1. The short point raised by the petitioner is whether advance income-tax paid can properly be adjusted towards the tax, so it is said, referable to capital gains. The capital gains were made by the transferor of the petitioner. Originally, the assessment on the petitioner included capital gains, but, on appeal, they were eliminated on the view that the petitioner, only succeeded to the business of the transferor, and not to its capital gains. This was on a construction of Section 26(2), in the light of a judgment of the Supreme Court. Subsequent to the appellate order, the Income-tax Officer adjusted the advance tax paid by the transferor towards the tax due on its capital gains.
2. Reference is made to Section 18A and it is contended that, particularly in view of Sub-sections (11) and (12), the advance tax paid can only be adjusted towards tax levided on income, and not capital gains. The advance tax contemplated by Section 18A is no doubt calculated on the income of the previous year exclusive of capital gains. But it does notfollow from it that once the advance tax is paid, it cannot be adjusted towards income-tax levied on the total income, including capital gains. Capital gains constitute but a head of income and just like any other head of income go into the total income of the previous year, which is what is brought to tax by sections 3 and 4, after applying the process of assessment as to allowances and deductions. Capital gains being a species or a head of income and the tax levied being on the total income including such income, we see no objection at all to the advance tax paid being adjusted towards income-tax levied on such total income. The whole argument for the petitioner seems to proceed on the footing that the tax levied on capital gains is a kind of tax totally different from income-tax. That assumption is entirely incorrect.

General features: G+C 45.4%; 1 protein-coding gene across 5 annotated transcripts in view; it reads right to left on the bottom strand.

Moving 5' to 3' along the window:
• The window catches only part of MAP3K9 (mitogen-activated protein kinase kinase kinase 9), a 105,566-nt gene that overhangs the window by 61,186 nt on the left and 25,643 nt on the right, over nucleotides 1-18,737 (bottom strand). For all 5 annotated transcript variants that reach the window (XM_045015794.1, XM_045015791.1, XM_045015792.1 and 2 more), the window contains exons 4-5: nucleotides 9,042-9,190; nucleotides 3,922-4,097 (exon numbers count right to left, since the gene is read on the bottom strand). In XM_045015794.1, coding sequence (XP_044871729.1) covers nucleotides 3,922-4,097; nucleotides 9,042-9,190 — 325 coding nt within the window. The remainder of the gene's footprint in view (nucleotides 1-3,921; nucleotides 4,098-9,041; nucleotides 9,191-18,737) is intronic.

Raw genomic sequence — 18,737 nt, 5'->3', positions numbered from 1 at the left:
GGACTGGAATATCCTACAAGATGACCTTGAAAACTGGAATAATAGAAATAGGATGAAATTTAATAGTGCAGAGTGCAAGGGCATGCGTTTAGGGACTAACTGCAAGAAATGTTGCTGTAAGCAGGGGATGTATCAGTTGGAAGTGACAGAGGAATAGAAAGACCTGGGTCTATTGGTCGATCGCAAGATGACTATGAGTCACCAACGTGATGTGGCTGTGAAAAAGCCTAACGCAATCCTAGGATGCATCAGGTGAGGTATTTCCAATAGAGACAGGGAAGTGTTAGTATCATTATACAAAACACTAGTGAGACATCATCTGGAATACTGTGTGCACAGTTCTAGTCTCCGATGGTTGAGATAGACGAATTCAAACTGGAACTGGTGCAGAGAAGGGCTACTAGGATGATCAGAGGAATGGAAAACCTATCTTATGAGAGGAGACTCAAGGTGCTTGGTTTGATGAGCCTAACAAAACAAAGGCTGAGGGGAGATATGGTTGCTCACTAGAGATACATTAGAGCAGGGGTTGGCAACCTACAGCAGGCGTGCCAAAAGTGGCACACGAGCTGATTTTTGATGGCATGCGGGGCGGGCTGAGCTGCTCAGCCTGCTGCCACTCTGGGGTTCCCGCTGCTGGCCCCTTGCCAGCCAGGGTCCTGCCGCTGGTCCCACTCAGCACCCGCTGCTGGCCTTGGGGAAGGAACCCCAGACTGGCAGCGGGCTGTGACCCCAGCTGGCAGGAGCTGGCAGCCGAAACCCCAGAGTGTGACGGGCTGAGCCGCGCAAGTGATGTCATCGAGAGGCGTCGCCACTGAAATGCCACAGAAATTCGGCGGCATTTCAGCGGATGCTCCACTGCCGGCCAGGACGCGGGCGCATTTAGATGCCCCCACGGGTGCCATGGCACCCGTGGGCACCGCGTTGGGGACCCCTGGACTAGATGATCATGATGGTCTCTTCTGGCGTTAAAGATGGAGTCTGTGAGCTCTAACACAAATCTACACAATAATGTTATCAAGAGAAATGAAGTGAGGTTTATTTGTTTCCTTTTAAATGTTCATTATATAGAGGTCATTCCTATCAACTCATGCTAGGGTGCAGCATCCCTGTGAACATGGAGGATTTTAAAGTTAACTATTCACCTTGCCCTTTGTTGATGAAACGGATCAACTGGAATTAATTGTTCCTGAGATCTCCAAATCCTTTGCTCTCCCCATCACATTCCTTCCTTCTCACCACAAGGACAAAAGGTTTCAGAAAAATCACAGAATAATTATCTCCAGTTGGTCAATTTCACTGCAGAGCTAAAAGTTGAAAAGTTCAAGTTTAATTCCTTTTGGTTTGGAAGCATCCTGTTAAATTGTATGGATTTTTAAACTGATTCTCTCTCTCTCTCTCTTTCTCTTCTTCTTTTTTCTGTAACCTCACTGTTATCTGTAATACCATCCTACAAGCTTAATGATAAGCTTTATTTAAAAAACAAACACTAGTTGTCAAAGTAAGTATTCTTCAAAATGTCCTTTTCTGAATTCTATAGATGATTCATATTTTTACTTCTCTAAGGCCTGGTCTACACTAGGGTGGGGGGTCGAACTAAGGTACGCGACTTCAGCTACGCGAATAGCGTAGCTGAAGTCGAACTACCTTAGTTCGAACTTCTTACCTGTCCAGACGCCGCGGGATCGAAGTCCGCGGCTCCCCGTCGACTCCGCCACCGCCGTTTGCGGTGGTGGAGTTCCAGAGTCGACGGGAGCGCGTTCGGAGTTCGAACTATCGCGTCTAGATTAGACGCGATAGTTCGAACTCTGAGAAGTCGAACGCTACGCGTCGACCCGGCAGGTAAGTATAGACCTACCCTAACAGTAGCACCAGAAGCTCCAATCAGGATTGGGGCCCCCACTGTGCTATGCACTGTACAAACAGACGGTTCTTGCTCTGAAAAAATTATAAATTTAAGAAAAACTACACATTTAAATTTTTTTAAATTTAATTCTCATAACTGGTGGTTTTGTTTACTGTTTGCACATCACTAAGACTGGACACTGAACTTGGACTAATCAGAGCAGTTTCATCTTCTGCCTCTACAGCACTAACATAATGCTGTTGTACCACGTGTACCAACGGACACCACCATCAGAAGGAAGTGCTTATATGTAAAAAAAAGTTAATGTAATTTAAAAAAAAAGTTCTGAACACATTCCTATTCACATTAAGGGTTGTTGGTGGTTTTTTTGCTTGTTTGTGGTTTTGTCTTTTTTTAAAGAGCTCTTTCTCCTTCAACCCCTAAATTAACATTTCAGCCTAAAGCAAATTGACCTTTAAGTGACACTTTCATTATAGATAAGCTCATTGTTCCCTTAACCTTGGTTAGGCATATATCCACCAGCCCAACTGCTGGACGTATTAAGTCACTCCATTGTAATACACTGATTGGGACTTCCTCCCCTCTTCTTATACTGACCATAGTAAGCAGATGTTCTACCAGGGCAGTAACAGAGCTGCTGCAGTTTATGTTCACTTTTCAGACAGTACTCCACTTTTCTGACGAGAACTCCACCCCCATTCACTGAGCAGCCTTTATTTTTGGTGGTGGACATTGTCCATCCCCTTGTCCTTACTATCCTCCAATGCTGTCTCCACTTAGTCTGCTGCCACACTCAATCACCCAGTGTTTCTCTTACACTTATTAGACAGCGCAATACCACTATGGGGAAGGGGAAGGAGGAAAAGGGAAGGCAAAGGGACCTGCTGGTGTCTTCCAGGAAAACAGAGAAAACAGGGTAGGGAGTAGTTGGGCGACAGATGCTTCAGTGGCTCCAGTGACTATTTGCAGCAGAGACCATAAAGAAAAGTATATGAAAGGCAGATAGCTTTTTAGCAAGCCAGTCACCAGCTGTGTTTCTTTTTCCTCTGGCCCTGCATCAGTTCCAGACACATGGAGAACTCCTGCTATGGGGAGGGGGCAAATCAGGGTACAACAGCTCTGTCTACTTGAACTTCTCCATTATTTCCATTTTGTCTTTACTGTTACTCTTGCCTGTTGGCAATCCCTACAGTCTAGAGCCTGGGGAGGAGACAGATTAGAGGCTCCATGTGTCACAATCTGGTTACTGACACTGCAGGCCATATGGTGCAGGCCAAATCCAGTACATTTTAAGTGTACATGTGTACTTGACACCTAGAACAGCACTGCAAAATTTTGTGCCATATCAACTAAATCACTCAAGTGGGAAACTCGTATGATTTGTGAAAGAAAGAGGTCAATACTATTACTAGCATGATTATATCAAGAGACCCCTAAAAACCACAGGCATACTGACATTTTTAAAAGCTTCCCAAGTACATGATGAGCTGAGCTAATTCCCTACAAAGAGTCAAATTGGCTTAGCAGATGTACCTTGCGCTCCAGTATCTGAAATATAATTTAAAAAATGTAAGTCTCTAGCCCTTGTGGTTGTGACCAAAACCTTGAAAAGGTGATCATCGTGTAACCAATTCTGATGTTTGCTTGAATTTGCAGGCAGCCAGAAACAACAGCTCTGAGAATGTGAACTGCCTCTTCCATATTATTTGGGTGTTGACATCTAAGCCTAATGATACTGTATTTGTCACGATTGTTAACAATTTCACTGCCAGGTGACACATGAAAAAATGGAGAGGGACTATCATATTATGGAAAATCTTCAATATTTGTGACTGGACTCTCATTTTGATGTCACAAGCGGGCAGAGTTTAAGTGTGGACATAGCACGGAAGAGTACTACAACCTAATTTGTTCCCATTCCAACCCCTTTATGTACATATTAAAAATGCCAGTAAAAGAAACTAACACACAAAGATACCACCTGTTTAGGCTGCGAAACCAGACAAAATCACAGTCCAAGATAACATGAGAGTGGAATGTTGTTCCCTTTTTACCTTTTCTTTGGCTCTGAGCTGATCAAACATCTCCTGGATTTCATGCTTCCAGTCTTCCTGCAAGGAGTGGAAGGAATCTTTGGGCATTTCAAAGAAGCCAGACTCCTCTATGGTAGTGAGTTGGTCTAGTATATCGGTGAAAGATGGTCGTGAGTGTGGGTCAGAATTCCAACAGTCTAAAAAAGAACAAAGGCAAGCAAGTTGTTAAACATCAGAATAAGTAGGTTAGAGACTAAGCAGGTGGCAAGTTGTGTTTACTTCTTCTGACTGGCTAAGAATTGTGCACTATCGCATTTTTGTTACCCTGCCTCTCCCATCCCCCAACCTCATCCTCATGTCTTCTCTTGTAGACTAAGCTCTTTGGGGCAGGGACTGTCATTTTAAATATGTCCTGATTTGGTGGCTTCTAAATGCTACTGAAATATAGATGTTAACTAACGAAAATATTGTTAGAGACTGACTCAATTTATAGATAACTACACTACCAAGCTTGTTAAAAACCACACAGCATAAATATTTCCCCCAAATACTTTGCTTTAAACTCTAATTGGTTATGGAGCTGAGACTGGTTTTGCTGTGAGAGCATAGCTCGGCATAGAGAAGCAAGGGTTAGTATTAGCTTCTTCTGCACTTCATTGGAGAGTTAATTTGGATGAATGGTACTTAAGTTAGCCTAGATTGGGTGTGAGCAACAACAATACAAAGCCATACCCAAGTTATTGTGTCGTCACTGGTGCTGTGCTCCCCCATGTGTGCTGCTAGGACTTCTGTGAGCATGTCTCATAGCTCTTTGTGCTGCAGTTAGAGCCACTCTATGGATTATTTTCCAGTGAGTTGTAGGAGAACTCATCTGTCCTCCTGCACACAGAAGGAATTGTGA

3. Mr. Ranganatha Sastri argues that, if for purposes of payment of advance tax capital gains are not taken into account as directed by Section 18A(12), it should be taken that the advance tax is meant for appropriation towards income-tax levied on total income exclusive of capital gains. We do not think that this result follows. All that is implied by Section 18A(12) is that because capital gains are not a recurring income, so they are not to be taken into account in assessing the advance tax to be paid. That is in the nature of a concession and from it the proposition cannot be evolved and it does not follow that the tax on capital gains is anything other than income-tax. The Income-tax Officer was, therefore, well within his right in adjusting the advance tax as he did.
4. The petition is dismissed with costs. Counsel's fee, Rs. 250.